This function also may resemble more the sequential, call by call nature of an imperative program. If you are used to OpenGL development, most of the calls are window and GL initialization. It may get a little bit more interesting with the "SimplePlayer" data type which is composed of a x and y position.

= do
initialDisplayMode $= [DoubleBuffered]
initialWindowSize $= Size mechScreenWidth mechScreenHeight
createWindow mechWindowTitle

curMech <- newIORef (SimplePlayer {
shape = MechBoxShape,
posX = 0,
posY = terrainYSize-ssize,
angle = 0})
-- Get the current and rotation matrices
curMatrix <- get ((matrix $ Just $ Modelview 0)::StateVar(GLmatrix GLdouble))
rotationMatrix <- newIORef curMatrix
-- Keep track of camera movement
cameraRotPosition <- newIORef (0::GLint, 0)

-- Set the OpenGL callbacks
displayCallback $= displayGameLoop curMech rotationMatrix

-- Set the keyboard callback for handling actions
keyboardMouseCallback $= Just (mechKeyboardHandler curMech)

idleCallback $= Just idle

This particular function initializes the GL window and other game initializations. Now, open the MechDisplay.hs source. This function contains operations for swapping the GL double buffer and rendering the plain (Quad) object and player character (a simple cube).

displayGameLoop mechObjRef rotationMatrix = do
clear [ColorBuffer]
curMech <- get mechObjRef
prevMatrix <- get rotationMatrix
multMatrix prevMatrix
curMatrix <- get ((matrix $ Just $ Modelview 0)::StateVar(GLmatrix GLdouble))
scale 0.06 0.06 (0.06::GLfloat)
multMatrix curMatrix
-- Render the terrain, including the flat plain
-- Render the Mechs
renderBasicMech curMech
-- OpenGL, swap buffers

And I know it is short entry but I will actually continue in my next couple of posts on this topic. See all of the source code for this simple example below. Once you have it compiled, you should only see a 640 by 480 window open up and then you are able to use the keyboard (arrow keys) to move the "box" character around.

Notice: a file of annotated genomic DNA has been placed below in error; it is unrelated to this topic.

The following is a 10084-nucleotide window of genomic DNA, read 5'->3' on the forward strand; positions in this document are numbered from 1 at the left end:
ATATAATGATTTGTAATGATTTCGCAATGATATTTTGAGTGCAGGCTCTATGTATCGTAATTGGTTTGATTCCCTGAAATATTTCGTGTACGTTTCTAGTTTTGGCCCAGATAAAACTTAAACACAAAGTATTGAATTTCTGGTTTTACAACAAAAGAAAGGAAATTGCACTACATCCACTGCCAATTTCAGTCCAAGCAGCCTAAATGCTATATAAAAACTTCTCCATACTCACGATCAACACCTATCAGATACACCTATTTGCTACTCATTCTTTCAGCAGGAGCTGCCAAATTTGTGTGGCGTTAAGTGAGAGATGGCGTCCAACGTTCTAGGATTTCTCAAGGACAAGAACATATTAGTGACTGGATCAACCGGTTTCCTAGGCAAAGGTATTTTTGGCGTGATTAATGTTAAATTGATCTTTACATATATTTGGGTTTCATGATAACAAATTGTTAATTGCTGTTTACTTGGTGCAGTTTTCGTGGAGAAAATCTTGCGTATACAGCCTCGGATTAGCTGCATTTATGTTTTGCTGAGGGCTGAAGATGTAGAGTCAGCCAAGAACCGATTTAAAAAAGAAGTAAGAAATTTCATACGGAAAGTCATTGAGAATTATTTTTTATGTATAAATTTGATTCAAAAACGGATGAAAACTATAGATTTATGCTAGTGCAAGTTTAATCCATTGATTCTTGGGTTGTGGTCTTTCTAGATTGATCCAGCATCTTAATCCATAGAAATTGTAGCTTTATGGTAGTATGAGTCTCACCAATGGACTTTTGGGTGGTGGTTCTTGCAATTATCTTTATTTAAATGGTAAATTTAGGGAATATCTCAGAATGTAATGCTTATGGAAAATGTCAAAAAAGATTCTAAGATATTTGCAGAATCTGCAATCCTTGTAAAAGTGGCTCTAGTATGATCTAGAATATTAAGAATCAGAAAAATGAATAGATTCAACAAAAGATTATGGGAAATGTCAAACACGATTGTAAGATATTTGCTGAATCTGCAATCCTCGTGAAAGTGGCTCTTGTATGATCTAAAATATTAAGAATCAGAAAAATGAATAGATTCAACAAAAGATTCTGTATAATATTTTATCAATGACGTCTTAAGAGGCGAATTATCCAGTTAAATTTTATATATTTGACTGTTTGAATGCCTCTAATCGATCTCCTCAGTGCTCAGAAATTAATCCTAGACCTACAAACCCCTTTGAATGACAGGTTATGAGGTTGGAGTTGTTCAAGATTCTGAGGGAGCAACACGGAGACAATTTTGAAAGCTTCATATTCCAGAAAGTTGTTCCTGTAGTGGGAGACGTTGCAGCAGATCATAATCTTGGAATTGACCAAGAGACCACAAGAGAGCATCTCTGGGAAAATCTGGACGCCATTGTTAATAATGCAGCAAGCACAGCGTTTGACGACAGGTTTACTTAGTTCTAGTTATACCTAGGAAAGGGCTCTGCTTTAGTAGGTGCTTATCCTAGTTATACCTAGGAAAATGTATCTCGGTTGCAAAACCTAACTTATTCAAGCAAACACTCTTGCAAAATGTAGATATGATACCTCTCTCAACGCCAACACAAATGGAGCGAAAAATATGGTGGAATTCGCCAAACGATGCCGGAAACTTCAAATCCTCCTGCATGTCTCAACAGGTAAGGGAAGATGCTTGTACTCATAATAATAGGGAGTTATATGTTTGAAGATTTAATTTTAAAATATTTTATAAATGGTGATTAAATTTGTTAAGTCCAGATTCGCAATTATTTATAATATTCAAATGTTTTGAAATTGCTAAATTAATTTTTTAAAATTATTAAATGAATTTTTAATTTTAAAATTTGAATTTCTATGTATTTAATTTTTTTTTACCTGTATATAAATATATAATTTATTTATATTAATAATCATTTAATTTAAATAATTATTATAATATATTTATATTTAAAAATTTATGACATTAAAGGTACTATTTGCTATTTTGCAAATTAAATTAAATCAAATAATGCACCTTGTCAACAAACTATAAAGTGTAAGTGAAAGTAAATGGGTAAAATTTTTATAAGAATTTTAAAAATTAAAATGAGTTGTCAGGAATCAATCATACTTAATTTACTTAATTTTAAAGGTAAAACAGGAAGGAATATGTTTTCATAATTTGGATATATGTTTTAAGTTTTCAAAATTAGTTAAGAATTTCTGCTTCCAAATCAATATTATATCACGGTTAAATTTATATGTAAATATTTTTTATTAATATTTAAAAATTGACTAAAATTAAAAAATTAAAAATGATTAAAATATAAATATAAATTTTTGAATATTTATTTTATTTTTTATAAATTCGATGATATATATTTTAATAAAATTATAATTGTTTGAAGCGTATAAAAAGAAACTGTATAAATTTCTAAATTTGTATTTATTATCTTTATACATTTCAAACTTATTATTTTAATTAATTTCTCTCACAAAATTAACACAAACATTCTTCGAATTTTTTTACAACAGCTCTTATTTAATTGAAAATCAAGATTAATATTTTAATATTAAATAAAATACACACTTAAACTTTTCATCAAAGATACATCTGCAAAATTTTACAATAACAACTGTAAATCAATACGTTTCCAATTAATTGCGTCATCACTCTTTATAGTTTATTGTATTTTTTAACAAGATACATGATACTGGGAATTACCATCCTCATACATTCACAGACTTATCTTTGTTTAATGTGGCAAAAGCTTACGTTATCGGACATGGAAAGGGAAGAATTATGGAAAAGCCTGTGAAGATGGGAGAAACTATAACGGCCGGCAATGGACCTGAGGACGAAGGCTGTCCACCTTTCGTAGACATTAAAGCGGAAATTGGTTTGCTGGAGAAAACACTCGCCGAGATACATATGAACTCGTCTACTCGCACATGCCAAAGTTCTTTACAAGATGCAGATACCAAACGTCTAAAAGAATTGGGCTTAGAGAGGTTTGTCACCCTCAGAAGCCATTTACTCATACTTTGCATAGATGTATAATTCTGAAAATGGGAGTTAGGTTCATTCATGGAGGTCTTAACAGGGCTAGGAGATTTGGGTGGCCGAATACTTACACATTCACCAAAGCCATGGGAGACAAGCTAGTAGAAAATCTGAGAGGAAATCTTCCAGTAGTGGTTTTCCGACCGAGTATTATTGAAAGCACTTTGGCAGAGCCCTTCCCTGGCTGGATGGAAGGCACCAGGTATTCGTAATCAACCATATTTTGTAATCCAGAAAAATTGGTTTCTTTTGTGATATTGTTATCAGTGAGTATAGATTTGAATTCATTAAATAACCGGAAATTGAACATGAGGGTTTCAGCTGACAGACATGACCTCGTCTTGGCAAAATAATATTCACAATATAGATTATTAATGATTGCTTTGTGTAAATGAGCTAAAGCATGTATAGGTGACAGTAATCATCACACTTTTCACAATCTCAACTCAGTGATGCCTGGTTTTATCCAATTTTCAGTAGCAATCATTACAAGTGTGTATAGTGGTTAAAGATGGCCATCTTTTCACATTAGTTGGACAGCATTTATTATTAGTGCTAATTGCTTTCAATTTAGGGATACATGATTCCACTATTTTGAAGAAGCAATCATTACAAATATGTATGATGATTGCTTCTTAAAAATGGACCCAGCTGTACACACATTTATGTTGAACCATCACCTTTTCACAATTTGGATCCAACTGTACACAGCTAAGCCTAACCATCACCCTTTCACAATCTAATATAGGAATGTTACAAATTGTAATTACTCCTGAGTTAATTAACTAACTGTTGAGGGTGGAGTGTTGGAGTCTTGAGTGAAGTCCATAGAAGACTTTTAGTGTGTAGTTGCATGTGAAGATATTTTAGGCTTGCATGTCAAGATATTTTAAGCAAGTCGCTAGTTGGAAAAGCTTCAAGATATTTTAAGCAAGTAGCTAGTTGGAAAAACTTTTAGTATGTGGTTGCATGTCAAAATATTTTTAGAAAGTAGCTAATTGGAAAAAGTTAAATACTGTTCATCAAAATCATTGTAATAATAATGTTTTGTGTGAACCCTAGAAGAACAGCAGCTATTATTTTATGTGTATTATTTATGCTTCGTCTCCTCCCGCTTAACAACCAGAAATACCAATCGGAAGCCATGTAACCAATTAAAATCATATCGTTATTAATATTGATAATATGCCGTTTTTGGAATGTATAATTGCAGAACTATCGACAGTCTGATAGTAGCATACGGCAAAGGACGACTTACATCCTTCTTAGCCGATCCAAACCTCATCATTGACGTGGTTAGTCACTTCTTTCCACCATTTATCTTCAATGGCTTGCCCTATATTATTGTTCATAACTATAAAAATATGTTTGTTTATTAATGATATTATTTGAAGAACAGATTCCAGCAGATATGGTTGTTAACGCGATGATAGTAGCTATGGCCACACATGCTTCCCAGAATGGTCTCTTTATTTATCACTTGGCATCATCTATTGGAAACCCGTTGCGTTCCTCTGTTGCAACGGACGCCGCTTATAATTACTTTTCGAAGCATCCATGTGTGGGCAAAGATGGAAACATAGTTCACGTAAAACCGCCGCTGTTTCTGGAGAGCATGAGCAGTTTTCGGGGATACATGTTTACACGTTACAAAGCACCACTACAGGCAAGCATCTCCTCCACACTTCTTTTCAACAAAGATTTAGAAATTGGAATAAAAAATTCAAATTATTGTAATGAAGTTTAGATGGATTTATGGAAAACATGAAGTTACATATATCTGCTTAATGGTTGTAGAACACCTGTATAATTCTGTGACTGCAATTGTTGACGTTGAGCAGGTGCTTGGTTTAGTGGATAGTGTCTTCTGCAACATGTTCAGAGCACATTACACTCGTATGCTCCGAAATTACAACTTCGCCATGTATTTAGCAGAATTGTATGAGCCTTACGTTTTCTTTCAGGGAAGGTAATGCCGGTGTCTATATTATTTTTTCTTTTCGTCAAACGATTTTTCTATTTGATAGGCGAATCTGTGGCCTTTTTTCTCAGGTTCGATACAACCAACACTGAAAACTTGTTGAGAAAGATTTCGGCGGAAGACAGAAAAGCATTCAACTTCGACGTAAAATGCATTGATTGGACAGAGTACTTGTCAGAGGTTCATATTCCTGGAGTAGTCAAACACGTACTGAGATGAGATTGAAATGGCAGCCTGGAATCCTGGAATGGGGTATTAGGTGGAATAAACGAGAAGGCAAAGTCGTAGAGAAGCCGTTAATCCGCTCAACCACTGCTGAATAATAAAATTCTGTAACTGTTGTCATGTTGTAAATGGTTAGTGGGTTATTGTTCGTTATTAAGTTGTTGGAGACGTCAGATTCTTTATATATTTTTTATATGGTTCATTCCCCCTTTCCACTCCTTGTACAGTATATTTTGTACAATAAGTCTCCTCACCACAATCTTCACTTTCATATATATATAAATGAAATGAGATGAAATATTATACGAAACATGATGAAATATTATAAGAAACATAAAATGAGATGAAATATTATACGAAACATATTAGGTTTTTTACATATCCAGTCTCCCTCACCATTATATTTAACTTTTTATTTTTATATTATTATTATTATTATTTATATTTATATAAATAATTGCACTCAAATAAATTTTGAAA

Source for Example

Download Haskell Example

Follow the Project at Googlecode:

Note: google code is horrible about the code formatting, so you will have to browse the included source to view the correct indentation

Tuesday, September 18, 2007

Botlist released on

Botlist has been released on There really isn't much to say. The web application has been released in its raw form. There are some issues I mentioned on the wiki page with the SQL database create scripts and some "url" path issues. But I will fix these real soon. Stay tuned for updates. Also, I hope to send over the opml feeds so that you can import into your RSS readers.

Here is the blurb from the googlecode page.

Botlist is a social bookmarking web application that contains a news aggregating/news/article submission site. There is also an ads listing section so that users can post personal/ad profiles. The application itself is created with the following libraries; JRuby and J2EE's Spring framework as a middleware piece, Hibernate for object relational mapping (ORM). It is designed to run with Tomcat but should work with other J2EE servers. Search functionality uses the Lucene API.